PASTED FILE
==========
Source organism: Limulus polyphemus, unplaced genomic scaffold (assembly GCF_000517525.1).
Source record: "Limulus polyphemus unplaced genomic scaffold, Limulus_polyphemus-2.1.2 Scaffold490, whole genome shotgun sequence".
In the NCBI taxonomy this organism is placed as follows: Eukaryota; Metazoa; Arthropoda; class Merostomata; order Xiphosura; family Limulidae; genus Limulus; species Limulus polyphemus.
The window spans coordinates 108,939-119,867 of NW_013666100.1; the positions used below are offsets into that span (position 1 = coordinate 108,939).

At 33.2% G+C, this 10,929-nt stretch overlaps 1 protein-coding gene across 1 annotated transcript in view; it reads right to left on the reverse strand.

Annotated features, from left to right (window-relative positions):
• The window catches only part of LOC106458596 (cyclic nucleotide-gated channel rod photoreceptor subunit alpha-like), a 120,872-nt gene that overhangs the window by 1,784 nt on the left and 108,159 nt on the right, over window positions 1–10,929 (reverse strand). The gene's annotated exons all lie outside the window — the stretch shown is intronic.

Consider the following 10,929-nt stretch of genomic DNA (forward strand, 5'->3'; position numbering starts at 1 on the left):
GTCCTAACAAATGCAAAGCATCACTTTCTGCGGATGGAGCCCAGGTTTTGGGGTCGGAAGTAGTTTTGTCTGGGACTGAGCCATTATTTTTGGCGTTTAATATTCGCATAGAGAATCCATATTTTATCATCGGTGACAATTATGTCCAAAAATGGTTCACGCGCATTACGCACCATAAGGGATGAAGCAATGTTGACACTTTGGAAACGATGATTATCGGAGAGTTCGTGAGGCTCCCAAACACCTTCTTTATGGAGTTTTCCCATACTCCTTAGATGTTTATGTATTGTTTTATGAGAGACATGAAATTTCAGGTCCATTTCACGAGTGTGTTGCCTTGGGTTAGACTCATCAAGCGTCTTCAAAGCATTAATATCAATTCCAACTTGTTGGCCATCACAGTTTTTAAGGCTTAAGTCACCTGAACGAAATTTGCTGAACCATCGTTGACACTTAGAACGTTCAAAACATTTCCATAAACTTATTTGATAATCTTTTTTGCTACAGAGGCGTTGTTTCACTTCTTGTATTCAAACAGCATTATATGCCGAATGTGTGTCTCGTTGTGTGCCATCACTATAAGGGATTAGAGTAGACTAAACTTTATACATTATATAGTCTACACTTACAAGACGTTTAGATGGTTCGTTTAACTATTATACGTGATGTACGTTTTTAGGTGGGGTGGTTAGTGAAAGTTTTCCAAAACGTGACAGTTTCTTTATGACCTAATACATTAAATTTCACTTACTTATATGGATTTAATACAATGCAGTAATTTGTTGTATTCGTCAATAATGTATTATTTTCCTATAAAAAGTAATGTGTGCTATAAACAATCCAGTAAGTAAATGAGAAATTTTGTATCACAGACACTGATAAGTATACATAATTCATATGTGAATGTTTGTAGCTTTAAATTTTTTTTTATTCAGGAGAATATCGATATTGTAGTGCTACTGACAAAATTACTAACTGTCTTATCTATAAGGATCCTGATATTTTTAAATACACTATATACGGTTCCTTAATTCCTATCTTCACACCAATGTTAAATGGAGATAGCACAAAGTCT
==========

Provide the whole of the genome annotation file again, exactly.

Source organism: Limulus polyphemus, unplaced genomic scaffold (assembly GCF_000517525.1).
Source record: "Limulus polyphemus unplaced genomic scaffold, Limulus_polyphemus-2.1.2 Scaffold490, whole genome shotgun sequence".
In the NCBI taxonomy this organism is placed as follows: Eukaryota; Metazoa; Arthropoda; class Merostomata; order Xiphosura; family Limulidae; genus Limulus; species Limulus polyphemus.
The window spans coordinates 108,939-119,867 of NW_013666100.1; the positions used below are offsets into that span (position 1 = coordinate 108,939).

At 33.2% G+C, this 10,929-nt stretch overlaps 1 protein-coding gene across 1 annotated transcript in view; it reads right to left on the reverse strand.

Annotated features, from left to right (window-relative positions):
• The window catches only part of LOC106458596 (cyclic nucleotide-gated channel rod photoreceptor subunit alpha-like), a 120,872-nt gene that overhangs the window by 1,784 nt on the left and 108,159 nt on the right, over window positions 1–10,929 (reverse strand). The gene's annotated exons all lie outside the window — the stretch shown is intronic.

Consider the following 10,929-nt stretch of genomic DNA (forward strand, 5'->3'; position numbering starts at 1 on the left):
GTCCTAACAAATGCAAAGCATCACTTTCTGCGGATGGAGCCCAGGTTTTGGGGTCGGAAGTAGTTTTGTCTGGGACTGAGCCATTATTTTTGGCGTTTAATATTCGCATAGAGAATCCATATTTTATCATCGGTGACAATTATGTCCAAAAATGGTTCACGCGCATTACGCACCATAAGGGATGAAGCAATGTTGACACTTTGGAAACGATGATTATCGGAGAGTTCGTGAGGCTCCCAAACACCTTCTTTATGGAGTTTTCCCATACTCCTTAGATGTTTATGTATTGTTTTATGAGAGACATGAAATTTCAGGTCCATTTCACGAGTGTGTTGCCTTGGGTTAGACTCATCAAGCGTCTTCAAAGCATTAATATCAATTCCAACTTGTTGGCCATCACAGTTTTTAAGGCTTAAGTCACCTGAACGAAATTTGCTGAACCATCGTTGACACTTAGAACGTTCAAAACATTTCCATAAACTTATTTGATAATCTTTTTTGCTACAGAGGCGTTGTTTCACTTCTTGTATTCAAACAGCATTATATGCCGAATGTGTGTCTCGTTGTGTGCCATCACTATAAGGGATTAGAGTAGACTAAACTTTATACATTATATAGTCTACACTTACAAGACGTTTAGATGGTTCGTTTAACTATTATACGTGATGTACGTTTTTAGGTGGGGTGGTTAGTGAAAGTTTTCCAAAACGTGACAGTTTCTTTATGACCTAATACATTAAATTTCACTTACTTATATGGATTTAATACAATGCAGTAATTTGTTGTATTCGTCAATAATGTATTATTTTCCTATAAAAAGTAATGTGTGCTATAAACAATCCAGTAAGTAAATGAGAAATTTTGTATCACAGACACTGATAAGTATACATAATTCATATGTGAATGTTTGTAGCTTTAAATTTTTTTTTATTCAGGAGAATATCGATATTGTAGTGCTACTGACAAAATTACTAACTGTCTTATCTATAAGGATCCTGATATTTTTAAATACACTATATACGGTTCCTTAATTCCTATCTTCACACCAATGTTAAATGGAGATAGCACAAAGTCT